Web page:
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The annulment crisis in the Church.

Review article

Robert H. Vasoli

What God has joined together

(Oxford University Press, 1998,

252 pages, hardcover,

$40 Canadian)

The Catholic Church does not accept divorce. Jesus insisted on the original intention of the Creator who willed that marriage be indissoluble (Mt 5:31-21; 19:3-9; Mk 10:9; Lk 16:18; 1 Cor 7:10-11). However, the Church can declare the nullity of a marriage, i.e., declare that the marriage never existed (Code of Canon Law, #1095-1107; see also the Catechism of the Catholic Church, under "Divorce").

Last October Pope John Paul II, meeting with a delegation of US bishops, expressed his dissatisfaction with the number of annulments being granted to Catholics. US Catholics receive a disproportionately greater number of annulments each year.

The Holy Father said that annulments should be a last resort. "The indissolubility of marriage is a teaching that comes from Christ himself, and the first duty of pastors and pastoral workers is therefore to help couples overcome whatever difficulties arise. The referral of matrimonial cases to the tribunal should be a last resort."

The author of this book is a sociologist. After he had been married for fifteen years, he was notified that he was the respondent in the case for annulment of his marriage, which he was perfectly sure had been valid. In order to oppose the annulment he had to spend all his spare time reading about annulments and fighting to save the validity of his marriage. He has now become an expert in this matter and has decided to share with others what he has learned. He examines every aspect of annulments in the United States.

Annulments booming

The United States has 6% of the world's Catholics but grants 78% percent of the world's annulments. In 1968 the Church there granted fewer than 600 annulments; from 1984 to 1994 it granted just under 59,000 annually. But more than 90% of the cases which were appealed to the highest matrimonial court, the Roman Rota, were overturned.

The author gives several reasons for the incredible growth in American annulments;

1. There is advertising in church bulletins, Catholic newspapers, and even the secular press, that annulments are available, sometimes with a suggested guarantee that they will be granted. "Some invitations practically promise an annulment to all who apply. The promotional efforts ... may evoke responses from... spouses who dream of greener marital pastures but would not seriously consider separation and divorce were annulment not presented as a convenient and acceptable alternative."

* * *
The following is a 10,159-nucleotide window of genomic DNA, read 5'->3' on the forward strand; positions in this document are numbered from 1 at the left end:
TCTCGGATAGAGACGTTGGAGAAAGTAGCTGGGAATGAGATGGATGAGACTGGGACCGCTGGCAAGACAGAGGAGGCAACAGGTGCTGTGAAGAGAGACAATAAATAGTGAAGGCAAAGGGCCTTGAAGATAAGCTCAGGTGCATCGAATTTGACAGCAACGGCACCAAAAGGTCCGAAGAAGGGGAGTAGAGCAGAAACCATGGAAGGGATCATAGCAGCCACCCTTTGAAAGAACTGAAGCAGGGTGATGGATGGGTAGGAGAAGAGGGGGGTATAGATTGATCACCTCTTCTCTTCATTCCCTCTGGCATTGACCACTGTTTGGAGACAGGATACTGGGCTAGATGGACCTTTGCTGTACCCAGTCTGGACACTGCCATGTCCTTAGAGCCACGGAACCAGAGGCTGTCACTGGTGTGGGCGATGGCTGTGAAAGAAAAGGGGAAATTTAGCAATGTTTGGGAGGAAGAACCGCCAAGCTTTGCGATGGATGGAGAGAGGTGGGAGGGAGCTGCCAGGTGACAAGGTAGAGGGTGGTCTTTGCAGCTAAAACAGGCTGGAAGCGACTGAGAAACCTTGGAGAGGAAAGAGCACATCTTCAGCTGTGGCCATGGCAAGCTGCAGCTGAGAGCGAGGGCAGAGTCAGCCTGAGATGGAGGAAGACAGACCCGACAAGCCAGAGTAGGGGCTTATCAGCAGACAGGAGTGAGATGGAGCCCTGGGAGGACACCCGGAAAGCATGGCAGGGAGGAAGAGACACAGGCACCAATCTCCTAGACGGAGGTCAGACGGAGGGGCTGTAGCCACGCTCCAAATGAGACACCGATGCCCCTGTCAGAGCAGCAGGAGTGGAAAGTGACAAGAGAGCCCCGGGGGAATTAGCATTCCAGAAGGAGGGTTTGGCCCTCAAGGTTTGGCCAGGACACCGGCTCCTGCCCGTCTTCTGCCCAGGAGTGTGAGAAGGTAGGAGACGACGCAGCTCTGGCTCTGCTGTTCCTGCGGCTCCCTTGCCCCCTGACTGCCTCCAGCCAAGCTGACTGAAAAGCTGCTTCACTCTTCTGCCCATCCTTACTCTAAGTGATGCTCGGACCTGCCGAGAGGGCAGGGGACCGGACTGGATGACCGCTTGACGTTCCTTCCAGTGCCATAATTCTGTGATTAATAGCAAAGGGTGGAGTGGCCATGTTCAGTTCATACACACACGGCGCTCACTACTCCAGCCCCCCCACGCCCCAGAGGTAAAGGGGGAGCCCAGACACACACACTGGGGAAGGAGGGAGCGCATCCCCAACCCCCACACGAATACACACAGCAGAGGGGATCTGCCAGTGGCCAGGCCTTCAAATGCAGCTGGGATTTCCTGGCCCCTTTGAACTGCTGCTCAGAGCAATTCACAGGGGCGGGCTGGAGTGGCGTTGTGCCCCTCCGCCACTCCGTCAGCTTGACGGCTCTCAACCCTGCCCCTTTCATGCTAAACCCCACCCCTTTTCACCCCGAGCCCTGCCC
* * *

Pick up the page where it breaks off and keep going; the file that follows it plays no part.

One brochure said: "Usually once a request for annulment is accepted, a favorable decision is given. However, a careful review is made before a request is accepted....A 'favorable' decision is synonymous with annulment; evidently upholding the validity of marriage is 'unfavorable.'"

2. Most petitions are presented to judges without proper screening. "No fewer than 66 of the 165 diocesan and archdiocesan tribunals ... decided to go to trial with every petition presented."

3. A high percentage of cases that are tried end in a declaration of nullity. From 1984 to 1994 it was 97% for First Instance trials. All cases however have to have a second trial. The percentage of decisions overturned in the United States is 4/10 of 1%. "What the picture reveals is that mandatory review, and appeals leading to retrials at Second Instance, have done very little to tarnish America's reputation as the annulment capital of the universe."

4. Many matrimonial judges are not well qualified for their work, lacking a doctorate or a licentiate in canon law. Sometimes judges of the First Instance are also judges (on other cases) of the Second Instance, which is not good practice. Three judges are recommended for trials, but most often there is only one (which is allowed with permission).

5. "In practice ... many if not most tribunal experts seldom conduct a direct, face-to-face examination of either spouse." "Cases have come to my attention where the expert ... arrived at a diagnosis of defective consent solely by means of a telephone conversation with a tribunal judge .... In most judicial systems, attempts to introduce into evidence expert diagnosis of that nature would be laughed out of court."

6. Sometimes the Defender of the Bond does not have a canon law degree and his opinion can be easily overruled by a highly trained judge.

7. Respondents are usually not fully informed of all their options.

8. Rather than considering the detrimental effect on respect for the sacrament of marriage which is caused by the scandal of almost automatic annulment, and the cynicism produced in some of the parties to an annulment and in Catholics generally, those handling the annulments concentrate on sympathy for their clients, or often just for the one initiating the annulment.

9. Theologians argue that in certain papal documents, such as Gaudium et spes and Casti Connubii, the Church has changed the definition of marriage. This argument is fallacious.

10. Many judges think that, if a marriage is not an ideal one, it is not a valid marriage at all, and that therefore an annulment should be granted to any marriage that has broken up.

11. 68% of annulments today are granted because of "defective consent," which involves at least one of the parties not having sufficient knowledge or maturity to know what was involved in marriage. The ingenuity of judges in confidently asserting that such knowledge or maturity was lacking is amazing. Vasoli says that it is done by substituting "junk psychology" for sound psychology and psychiatry. He quotes the statement of one matrimonial judge: "There is no marriage which, given a little time for investigation, we cannot declare invalid."